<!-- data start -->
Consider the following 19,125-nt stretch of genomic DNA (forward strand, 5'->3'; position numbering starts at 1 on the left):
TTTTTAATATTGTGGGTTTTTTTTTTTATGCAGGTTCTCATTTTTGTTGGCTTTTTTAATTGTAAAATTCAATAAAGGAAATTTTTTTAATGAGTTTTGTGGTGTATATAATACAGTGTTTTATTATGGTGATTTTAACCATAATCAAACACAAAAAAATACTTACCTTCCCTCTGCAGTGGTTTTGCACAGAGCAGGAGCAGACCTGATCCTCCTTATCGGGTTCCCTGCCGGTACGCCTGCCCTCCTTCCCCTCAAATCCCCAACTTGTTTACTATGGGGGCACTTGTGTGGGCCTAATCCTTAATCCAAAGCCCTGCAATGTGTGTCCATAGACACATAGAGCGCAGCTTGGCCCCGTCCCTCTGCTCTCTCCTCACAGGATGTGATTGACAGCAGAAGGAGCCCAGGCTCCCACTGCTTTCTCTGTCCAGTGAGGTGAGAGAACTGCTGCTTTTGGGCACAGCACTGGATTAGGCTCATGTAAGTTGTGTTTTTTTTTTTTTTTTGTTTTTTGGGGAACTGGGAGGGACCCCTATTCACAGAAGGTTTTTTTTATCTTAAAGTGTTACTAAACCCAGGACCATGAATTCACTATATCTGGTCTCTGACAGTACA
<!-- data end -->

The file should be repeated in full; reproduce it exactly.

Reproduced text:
Consider the following 19,125-nt stretch of genomic DNA (forward strand, 5'->3'; position numbering starts at 1 on the left):
TTTTTAATATTGTGGGTTTTTTTTTTTATGCAGGTTCTCATTTTTGTTGGCTTTTTTAATTGTAAAATTCAATAAAGGAAATTTTTTTAATGAGTTTTGTGGTGTATATAATACAGTGTTTTATTATGGTGATTTTAACCATAATCAAACACAAAAAAATACTTACCTTCCCTCTGCAGTGGTTTTGCACAGAGCAGGAGCAGACCTGATCCTCCTTATCGGGTTCCCTGCCGGTACGCCTGCCCTCCTTCCCCTCAAATCCCCAACTTGTTTACTATGGGGGCACTTGTGTGGGCCTAATCCTTAATCCAAAGCCCTGCAATGTGTGTCCATAGACACATAGAGCGCAGCTTGGCCCCGTCCCTCTGCTCTCTCCTCACAGGATGTGATTGACAGCAGAAGGAGCCCAGGCTCCCACTGCTTTCTCTGTCCAGTGAGGTGAGAGAACTGCTGCTTTTGGGCACAGCACTGGATTAGGCTCATGTAAGTTGTGTTTTTTTTTTTTTTTTGTTTTTTGGGGAACTGGGAGGGACCCCTATTCACAGAAGGTTTTTTTTATCTTAAAGTGTTACTAAACCCAGGACCATGAATTCACTATATCTGGTCTCTGACAGTACA